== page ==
Mar | Apr 2014

 

 

 

 


Building Consensus a Key to Leadership

By Krista Rinehart, CSG Leadership Center Coordinator
Many things about Nebraska Sen. Beau McCoy aren’t traditional.
Even though he exhibited his leadership potential at an early age as a senior patrol leader for his Boy Scout troop, McCoy didn’t follow the typical straight-to-college, high profile internship-filled path to the state legislature.
Instead, McCoy, who first ran for office just four years ago, started a small family construction business and slowly worked his way through college one semester a year while building his business.  As a result, it took him a lot longer—seven years—to finish his degree, a BA in leadership from Bellevue University, which he did just five years ago.
It was his experiences as a business owner and father of four young children—all under age 9—that spurred his political ambitions.
“I was one of those kids that could very easily have not ended up staying in Nebraska,” said McCoy. “So I wanted to do whatever I could to improve our state’s business environment and economy and our general quality of life so that my kids would have the chance to stay in Nebraska when they’re adults, if they want to.”
The most recent legislative session in Nebraska found McCoy and his colleagues debating a number of bills related to the issues that brought him to office, including child welfare reform, expanded gambling, prenatal care for illegal immigrants and a bill allowing municipalities to increase their sales tax. The fate of the last three issues came down to the wire as the legislature closed with veto override votes on all three bills. The expanded gambling bill failed narrowly to gain the needed votes, while the prenatal care bill and the sales tax bill each passed with the minimum number of votes needed to override the governor’s veto.
McCoy credits the unique unicameral design of Nebraska’s legislature with allowing his state to come to a decision on these contentious issues that can cause gridlock and bring other states to a standstill. He believes the legislature’s small size and the inability to blame a majority or minority party for gridlock leaves every individual legislator much more accountable than in other states, thus forcing the doors for compromise to stay open.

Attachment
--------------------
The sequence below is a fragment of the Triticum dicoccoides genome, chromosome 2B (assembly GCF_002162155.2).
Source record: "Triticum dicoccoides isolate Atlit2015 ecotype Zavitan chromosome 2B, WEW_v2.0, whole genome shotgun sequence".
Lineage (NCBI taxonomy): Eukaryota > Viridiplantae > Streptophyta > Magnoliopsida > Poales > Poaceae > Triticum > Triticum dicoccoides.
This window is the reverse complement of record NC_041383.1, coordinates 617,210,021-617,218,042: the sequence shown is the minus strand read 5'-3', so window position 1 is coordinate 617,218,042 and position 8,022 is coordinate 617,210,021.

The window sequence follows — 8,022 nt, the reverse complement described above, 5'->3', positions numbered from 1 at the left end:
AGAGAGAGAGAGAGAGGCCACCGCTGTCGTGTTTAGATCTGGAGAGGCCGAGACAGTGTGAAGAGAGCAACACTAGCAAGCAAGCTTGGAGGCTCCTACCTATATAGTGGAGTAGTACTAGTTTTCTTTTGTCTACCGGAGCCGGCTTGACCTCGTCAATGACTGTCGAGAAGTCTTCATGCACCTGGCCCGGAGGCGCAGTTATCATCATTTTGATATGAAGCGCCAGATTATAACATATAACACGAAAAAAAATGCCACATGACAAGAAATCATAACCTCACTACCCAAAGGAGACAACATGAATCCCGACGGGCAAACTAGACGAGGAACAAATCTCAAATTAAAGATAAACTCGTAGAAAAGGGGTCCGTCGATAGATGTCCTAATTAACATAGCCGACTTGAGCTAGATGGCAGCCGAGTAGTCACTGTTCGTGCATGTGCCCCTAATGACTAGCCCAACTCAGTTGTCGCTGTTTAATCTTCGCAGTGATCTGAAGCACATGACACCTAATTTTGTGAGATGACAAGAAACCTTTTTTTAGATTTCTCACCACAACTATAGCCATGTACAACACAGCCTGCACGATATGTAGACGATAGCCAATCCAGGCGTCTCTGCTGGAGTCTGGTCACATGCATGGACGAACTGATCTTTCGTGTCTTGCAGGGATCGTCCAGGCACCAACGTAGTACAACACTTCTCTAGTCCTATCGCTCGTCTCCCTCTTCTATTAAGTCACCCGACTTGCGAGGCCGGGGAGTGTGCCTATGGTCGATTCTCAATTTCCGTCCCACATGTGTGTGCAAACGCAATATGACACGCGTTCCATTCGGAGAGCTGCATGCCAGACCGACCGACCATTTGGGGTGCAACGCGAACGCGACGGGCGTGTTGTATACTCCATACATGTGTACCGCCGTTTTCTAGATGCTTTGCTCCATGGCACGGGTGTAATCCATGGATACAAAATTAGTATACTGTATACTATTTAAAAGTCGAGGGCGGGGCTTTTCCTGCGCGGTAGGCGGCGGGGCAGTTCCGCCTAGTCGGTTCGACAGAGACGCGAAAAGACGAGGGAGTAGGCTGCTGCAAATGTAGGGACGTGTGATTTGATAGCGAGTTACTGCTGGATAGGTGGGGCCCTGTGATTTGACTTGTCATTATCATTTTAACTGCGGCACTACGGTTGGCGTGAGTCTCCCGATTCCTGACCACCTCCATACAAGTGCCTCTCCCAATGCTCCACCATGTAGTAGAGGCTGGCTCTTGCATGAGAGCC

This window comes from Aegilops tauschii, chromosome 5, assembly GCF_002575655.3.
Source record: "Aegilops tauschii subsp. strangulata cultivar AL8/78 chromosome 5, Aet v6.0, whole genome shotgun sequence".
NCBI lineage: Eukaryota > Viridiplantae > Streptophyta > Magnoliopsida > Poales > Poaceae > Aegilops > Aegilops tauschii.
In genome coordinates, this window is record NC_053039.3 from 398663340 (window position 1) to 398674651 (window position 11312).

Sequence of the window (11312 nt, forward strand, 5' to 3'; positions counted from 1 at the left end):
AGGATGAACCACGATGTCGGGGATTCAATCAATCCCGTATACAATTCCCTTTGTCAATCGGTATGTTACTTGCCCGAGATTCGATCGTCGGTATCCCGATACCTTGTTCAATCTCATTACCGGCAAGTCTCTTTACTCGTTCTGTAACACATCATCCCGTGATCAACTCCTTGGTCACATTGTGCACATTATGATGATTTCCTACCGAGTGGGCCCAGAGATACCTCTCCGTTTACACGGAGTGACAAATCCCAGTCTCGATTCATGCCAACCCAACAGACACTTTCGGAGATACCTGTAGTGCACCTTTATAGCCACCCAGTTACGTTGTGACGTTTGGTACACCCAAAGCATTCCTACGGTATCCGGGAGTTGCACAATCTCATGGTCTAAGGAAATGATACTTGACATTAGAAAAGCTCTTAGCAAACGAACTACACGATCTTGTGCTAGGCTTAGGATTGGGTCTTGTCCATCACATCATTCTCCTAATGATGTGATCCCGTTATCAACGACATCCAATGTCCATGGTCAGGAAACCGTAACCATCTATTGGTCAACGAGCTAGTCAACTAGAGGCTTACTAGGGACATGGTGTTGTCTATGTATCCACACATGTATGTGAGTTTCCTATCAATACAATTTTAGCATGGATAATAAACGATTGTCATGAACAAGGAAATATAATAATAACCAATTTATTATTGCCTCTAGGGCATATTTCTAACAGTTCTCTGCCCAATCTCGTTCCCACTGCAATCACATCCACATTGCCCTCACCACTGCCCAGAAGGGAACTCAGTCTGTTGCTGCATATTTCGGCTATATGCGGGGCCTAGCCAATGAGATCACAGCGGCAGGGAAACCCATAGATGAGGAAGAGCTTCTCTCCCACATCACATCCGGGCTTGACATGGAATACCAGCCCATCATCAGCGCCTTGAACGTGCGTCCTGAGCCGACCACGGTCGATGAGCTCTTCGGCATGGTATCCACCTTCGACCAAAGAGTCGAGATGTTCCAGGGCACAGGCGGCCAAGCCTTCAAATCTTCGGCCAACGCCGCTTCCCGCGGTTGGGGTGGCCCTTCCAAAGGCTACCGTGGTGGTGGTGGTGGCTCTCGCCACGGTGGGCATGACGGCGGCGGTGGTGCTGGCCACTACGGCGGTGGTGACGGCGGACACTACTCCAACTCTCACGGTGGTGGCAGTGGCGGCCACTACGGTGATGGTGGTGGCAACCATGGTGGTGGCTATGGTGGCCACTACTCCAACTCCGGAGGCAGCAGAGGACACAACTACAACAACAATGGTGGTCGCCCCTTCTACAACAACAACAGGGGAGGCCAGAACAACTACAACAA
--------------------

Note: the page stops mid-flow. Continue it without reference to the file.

“When it comes time for a hard vote, there is no running and hiding,” said McCoy. “Everyone has to be there and it’s sink or swim. You have to take a vote and nobody else, no other branch or house, is there to take care of it.
“I might disagree vehemently with colleagues on a given issue,” he said, “but you’d be surprised how much camaraderie there is when you know you are all in it together and have to make a decision.”
Every bill requires 25 votes for passage and that forces legislators to work across party lines, said McCoy. 
“When it comes to the hard decisions, we can’t kick the can down the road or point the finger at the other house and blame them for inaction,” he said. “One way or another, there’s nobody else that can take responsibility for legislative success and failure but the 49 of us.”
McCoy credits his hands-on, personal leadership style as being a product of Nebraska’s system and the type of governance it requires.
“I am always counting votes,” said McCoy. “But in addition to talking about votes, I try to get to know people for more than their politics. I like to know about their families, their kids—the stories and backgrounds we all share.
“When I first took office, a colleague and friend told me ‘Get to know people before you need them,’” said McCoy. “I try to do that not just for votes, but because with just 49 of us, we are close and have to work together.”
McCoy’s ability to work with colleagues regardless of party affiliation has led to his rapid recognition as a rising star in the state. During his first term in the legislature, McCoy was nominated for the 2011 Toll Fellows Program. He names several state and national leaders as role models. He said Nebraska Chief Justice Mike Heavican and former President Ronald Reagan provided a mix of skills he has tried to adopt as his own.
“I’ve admired Chief Justice Heavican for a long time, long before I entered the legislature,” said McCoy. “He is from a different branch, but he is a wonderful guy and I admire his leadership style. He has been very impactful for me with how selfless he is in giving of his time and through his work for kids.”
McCoy has studied Ronald Reagan, but for different reasons and from a different perspective than most people. While Reagan sometimes provides a partisan example, McCoy said, “he also had a unique way of bringing folks along from the other party, people with a different ideology. And he did so without being heavy-handed. I have tried to learn from this model as I try to accomplish similar bipartisan success and consensus-building here.”

 

 

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